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An August 2017 survey from CivicScience, a next-generation consumer and media analytics company, found that very few US internet users have made a purchase based on ads they saw on social platforms, like Facebook or Snapchat.
In fact, just 1% of respondents ages 13 and older said they made a purchase based on a Snapchat ad they saw, and only 4% said they bought anything based on an Instagram ad.
Overall, out of the various social networks mentioned, respondents were more likely to buy something based on a Facebook ad they saw compared with other social networks.
But again, social commerce adoption among these respondents was low. For the most part, a large share (45%) reported that they have never purchased anything based on ads they saw from these social media sites. Meanwhile, over a third said they just don’t use social media.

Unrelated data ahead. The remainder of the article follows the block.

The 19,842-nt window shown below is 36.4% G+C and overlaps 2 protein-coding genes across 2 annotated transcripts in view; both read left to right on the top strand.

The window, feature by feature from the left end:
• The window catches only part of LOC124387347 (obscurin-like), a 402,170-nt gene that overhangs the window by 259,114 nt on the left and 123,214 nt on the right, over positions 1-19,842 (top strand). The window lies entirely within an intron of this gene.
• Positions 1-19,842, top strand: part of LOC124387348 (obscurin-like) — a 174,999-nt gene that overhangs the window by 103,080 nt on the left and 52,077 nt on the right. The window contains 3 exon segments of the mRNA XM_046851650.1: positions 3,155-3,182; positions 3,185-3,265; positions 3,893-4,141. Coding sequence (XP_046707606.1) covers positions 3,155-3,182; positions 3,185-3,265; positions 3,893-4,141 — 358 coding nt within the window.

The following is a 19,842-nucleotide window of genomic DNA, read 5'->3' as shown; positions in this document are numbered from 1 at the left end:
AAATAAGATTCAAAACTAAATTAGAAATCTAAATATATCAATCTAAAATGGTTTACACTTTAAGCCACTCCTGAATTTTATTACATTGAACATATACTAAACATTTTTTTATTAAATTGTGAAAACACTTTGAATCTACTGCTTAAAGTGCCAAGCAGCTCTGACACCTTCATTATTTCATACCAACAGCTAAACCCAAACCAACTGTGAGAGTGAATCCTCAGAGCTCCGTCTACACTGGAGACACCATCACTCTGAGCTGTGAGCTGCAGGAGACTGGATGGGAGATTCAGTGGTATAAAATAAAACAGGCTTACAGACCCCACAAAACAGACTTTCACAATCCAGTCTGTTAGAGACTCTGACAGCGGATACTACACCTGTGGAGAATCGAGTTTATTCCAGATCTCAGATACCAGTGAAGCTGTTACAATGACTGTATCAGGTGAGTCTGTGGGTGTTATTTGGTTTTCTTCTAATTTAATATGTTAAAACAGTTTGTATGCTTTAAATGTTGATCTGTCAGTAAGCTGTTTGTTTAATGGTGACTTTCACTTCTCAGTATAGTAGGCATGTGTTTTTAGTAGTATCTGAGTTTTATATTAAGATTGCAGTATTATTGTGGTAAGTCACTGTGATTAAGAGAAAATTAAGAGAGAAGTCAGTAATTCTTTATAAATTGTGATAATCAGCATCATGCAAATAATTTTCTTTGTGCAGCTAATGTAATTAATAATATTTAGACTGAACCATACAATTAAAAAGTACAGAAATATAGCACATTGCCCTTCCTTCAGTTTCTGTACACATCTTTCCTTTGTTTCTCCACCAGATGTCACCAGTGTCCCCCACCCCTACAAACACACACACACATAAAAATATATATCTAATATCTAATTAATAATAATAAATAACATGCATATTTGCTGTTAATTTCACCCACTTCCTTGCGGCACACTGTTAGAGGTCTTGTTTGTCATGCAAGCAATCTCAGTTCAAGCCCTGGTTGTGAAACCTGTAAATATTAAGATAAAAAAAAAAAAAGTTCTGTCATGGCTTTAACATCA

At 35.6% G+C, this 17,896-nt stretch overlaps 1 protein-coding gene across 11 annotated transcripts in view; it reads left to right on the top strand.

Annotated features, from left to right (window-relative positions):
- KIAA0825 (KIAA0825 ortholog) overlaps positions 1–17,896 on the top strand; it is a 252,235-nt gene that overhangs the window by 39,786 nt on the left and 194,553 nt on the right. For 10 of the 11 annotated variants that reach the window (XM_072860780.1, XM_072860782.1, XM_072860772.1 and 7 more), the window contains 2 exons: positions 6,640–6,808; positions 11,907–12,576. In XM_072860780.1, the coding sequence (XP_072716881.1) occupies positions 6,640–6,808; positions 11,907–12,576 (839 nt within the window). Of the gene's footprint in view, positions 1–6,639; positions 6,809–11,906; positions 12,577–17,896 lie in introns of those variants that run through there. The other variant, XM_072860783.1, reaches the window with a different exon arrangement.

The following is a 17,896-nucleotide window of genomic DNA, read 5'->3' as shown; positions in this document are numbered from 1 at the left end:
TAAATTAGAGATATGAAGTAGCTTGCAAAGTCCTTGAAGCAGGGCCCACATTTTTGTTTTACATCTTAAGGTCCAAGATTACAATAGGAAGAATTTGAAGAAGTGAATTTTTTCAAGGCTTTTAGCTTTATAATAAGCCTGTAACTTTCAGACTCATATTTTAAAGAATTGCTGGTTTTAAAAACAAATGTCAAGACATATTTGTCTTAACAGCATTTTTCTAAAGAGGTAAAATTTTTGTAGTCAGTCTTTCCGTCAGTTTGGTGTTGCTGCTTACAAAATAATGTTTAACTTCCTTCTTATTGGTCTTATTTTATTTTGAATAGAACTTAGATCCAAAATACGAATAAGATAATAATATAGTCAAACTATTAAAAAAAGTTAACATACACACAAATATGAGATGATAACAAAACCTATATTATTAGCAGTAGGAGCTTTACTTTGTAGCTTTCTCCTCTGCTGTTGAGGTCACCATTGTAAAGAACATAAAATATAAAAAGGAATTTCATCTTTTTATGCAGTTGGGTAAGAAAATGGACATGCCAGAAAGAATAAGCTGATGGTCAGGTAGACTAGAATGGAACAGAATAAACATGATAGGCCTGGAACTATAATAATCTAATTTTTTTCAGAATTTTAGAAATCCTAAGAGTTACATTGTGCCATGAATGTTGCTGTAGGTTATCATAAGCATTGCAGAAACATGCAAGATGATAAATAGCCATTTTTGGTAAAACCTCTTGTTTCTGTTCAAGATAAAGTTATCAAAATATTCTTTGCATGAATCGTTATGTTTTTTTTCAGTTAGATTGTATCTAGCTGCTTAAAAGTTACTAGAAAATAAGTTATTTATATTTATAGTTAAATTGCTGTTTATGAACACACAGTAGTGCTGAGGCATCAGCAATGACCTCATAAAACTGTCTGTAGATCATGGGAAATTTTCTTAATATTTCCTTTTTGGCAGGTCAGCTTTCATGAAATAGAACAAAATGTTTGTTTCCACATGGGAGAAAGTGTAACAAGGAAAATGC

By and large, social networks haven’t cracked the code for social commerce just yet. One main reason? In many cases, consumers aren’t very interested in buying something while they’re on a social platform.
A separate study by CPC Strategy found that over one-quarter of US internet users had made a purchase after clicking on an ad they came across on Facebook. Meanwhile, just 7% of those who didn’t click on an ad completed a purchase as well.
The survey also found that those who did click on a Facebook ad were roughly 3.5 more times likely to buy a product than those who didn’t.
[Editor's Note: The chart has been updated to reflect the survey's methodology.]
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